NEW YORK — A group of indie music publishers is joining the karaoke lawsuit filed last spring by Sybersound Records against six other karaoke record manufacturers.
The publishers become plaintiffs with Sybersound, which does business as Party Tyme Karaoke, in a copyright infringement lawsuit filed Aug. 11 in federal District Court in Los Angeles.
Sybersound filed suit last May in the Los Angeles County Superior Court against some of its competitors, claiming that their failure to license compositions allows them to price their products lower than Sybersound’s properly-licensed packages. As a result, the defendants violated unfair business and trade practice laws.
Defendants named in the federal suit are UAV d/b/a Karaoke Bay and Sterling Entertainment; Madacy Entertainment d/b/a Karaoke Party; Audio Stream d/b/a/ Keynote Karaoke; Top Tunes; and Singing Machine.
The publishers and the compositions in which they claim an interest are Mark Hybner Publishing (“Chicks Dig It,” “Laredo”), Full Circle Music Publishing (“Homewrecker”), Skronk Bonk Tunes (“How Am I Doin'”), World House Hits (“Monday Morning Church”), SHC d/b/a Steele Wheels Music (“Nothin ‘Bout Love Makes Sense”) and Logrhythm Music (“Miss Independent”).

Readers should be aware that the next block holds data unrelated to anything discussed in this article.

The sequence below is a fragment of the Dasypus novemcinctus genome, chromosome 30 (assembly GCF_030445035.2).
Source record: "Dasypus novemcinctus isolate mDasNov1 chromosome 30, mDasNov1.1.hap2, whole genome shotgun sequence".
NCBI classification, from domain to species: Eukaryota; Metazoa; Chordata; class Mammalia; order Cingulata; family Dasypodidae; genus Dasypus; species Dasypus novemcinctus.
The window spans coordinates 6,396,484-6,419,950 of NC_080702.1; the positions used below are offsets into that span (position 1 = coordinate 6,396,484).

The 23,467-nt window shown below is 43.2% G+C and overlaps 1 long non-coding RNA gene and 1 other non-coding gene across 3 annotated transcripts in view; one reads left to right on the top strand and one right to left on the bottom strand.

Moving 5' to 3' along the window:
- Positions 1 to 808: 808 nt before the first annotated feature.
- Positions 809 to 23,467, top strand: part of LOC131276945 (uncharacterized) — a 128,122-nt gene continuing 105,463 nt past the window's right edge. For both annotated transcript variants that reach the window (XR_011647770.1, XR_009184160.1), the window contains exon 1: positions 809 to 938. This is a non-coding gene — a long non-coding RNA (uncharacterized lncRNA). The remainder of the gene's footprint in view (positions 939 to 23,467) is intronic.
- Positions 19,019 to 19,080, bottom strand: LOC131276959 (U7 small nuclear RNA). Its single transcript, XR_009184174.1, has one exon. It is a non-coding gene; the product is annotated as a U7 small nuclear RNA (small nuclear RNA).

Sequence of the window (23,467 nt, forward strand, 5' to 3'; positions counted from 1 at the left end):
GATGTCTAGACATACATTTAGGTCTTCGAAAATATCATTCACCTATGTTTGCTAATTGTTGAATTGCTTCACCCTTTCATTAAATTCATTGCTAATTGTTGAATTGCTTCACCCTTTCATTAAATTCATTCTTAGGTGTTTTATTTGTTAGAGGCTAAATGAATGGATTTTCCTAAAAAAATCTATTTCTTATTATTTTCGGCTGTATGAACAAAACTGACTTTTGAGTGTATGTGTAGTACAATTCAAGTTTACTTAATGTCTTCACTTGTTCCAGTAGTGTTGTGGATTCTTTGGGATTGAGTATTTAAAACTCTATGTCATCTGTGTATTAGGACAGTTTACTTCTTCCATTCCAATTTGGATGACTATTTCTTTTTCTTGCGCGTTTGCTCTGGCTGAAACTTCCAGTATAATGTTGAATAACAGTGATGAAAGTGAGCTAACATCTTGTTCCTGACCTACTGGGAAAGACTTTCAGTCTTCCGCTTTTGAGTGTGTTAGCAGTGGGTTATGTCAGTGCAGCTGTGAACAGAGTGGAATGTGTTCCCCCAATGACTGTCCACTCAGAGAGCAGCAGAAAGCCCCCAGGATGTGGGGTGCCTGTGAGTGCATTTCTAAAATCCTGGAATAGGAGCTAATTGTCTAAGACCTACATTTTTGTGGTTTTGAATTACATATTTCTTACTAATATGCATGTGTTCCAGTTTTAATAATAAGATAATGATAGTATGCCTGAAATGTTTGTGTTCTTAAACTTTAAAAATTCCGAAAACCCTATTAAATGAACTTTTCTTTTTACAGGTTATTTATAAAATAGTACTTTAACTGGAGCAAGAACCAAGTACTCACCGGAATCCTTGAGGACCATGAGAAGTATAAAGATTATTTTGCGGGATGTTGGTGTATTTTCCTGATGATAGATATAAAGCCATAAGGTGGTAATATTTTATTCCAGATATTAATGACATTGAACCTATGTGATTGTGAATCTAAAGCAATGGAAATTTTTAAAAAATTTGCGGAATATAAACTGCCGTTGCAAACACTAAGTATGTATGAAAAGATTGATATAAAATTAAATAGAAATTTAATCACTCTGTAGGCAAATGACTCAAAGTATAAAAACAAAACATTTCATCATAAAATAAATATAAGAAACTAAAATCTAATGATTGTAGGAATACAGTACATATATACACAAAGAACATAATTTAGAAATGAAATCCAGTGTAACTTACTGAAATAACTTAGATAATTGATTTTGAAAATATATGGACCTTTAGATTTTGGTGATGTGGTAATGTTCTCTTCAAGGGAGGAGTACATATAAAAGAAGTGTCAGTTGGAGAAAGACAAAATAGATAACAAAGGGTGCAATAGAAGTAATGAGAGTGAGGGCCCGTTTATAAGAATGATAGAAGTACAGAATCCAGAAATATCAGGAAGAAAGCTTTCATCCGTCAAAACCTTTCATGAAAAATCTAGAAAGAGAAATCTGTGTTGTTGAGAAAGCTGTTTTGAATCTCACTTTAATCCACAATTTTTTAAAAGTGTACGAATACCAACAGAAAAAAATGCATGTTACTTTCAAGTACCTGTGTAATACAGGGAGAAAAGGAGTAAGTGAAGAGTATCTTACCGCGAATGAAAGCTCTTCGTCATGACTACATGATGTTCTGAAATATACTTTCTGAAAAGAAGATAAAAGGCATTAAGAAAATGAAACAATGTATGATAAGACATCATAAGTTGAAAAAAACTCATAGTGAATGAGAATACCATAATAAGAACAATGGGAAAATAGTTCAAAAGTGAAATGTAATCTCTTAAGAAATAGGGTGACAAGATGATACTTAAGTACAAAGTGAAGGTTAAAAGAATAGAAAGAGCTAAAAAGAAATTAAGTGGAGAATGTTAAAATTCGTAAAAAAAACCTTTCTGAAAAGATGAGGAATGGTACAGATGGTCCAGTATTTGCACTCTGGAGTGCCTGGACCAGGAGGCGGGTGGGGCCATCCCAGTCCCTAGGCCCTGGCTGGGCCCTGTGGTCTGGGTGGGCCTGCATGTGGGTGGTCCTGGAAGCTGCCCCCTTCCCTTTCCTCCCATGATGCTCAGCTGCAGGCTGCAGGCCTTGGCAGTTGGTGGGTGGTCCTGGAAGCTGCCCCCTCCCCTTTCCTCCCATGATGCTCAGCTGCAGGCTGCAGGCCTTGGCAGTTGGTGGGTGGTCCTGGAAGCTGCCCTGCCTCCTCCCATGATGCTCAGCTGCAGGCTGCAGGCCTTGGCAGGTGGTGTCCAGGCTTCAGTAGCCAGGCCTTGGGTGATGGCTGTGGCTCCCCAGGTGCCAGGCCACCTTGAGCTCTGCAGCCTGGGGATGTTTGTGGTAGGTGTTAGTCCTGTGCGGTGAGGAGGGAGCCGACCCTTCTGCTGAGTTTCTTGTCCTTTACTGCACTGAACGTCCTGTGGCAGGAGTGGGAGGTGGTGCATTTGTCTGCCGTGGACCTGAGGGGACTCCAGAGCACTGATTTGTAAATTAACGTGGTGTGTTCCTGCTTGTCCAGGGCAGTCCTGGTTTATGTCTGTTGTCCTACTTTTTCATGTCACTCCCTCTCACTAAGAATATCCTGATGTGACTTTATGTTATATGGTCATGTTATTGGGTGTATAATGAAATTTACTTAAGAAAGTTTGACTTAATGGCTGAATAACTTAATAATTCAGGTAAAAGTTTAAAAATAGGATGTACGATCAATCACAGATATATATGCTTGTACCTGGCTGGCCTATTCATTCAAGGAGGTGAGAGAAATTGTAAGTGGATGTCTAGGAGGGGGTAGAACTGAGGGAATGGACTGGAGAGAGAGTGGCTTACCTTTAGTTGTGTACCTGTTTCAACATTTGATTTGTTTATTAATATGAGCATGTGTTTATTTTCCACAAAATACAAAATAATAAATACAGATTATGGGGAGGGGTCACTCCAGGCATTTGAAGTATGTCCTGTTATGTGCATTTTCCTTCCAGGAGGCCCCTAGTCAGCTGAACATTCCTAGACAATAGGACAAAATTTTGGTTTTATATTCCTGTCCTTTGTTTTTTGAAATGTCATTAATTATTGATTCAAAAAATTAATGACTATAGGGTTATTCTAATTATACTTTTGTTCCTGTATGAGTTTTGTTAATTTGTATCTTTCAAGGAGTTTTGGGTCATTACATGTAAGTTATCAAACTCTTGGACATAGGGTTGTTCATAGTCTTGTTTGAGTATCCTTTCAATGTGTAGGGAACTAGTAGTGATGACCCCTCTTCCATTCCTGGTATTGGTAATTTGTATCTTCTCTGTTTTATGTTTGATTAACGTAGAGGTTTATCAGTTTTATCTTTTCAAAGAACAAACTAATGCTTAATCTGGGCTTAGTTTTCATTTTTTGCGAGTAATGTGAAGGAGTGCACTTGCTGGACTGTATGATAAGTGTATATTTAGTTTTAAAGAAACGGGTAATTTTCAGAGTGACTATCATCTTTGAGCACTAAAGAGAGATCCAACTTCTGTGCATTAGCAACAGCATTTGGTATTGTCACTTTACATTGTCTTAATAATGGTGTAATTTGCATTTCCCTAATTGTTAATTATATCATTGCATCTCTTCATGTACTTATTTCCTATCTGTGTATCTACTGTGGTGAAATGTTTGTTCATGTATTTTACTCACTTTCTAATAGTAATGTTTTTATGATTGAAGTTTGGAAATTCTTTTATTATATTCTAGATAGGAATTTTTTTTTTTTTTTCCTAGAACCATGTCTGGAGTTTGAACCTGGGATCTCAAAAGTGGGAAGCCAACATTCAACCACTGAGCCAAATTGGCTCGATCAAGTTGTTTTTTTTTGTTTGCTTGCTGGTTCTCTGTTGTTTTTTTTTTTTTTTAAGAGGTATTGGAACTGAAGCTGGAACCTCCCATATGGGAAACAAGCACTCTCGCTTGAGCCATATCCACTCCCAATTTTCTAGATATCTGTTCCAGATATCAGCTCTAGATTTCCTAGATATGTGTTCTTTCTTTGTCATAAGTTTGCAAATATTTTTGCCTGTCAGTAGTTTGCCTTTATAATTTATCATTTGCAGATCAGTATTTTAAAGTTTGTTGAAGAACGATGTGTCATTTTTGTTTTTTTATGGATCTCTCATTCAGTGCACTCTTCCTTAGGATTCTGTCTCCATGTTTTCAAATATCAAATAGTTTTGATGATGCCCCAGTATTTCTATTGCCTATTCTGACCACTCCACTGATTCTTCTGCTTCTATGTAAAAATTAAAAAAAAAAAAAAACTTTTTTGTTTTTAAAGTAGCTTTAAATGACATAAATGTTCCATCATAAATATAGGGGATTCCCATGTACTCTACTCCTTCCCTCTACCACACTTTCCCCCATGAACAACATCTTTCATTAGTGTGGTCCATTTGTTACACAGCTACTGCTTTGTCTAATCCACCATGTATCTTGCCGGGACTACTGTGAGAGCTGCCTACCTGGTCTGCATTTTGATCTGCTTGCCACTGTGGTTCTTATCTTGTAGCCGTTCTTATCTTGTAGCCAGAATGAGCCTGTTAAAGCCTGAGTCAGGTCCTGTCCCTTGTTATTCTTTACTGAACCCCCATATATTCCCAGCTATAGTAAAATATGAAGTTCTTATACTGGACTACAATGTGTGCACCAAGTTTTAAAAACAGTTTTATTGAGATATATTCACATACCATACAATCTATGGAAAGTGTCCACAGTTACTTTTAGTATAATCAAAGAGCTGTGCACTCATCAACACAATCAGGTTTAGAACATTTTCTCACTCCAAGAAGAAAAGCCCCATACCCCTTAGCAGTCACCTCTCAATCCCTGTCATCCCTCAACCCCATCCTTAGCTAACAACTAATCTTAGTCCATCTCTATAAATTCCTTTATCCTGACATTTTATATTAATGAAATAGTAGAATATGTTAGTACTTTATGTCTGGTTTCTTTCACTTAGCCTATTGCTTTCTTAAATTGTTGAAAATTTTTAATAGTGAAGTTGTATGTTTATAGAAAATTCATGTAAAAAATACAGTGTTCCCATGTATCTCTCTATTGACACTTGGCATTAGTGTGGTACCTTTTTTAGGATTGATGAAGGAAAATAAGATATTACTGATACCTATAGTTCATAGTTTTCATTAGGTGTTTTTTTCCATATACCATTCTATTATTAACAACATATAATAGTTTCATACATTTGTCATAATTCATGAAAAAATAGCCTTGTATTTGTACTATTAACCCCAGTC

Sybersound adds copyright infringement to its claims for various unfair trade practices. The complaint alleges that the company holds exclusive karaoke rights infringed by the defendants covering 26 songs including “Goodies,” “Lean Back,” “Let Me Blow Ya Mind,” “Naughty Girl” and “Yeah.”
Sybersound’s attorney, Robert Meloni in New York, says that the publishers contacted the company after reading about the earlier lawsuits and sought to join its legal fight. Sybersound is voluntarily dismissing its state lawsuit and replacing it with the federal suit. Peter Haviland with Kaye Scholer in Los Angeles is the lead litigation attorney for the publishers and Sybersound.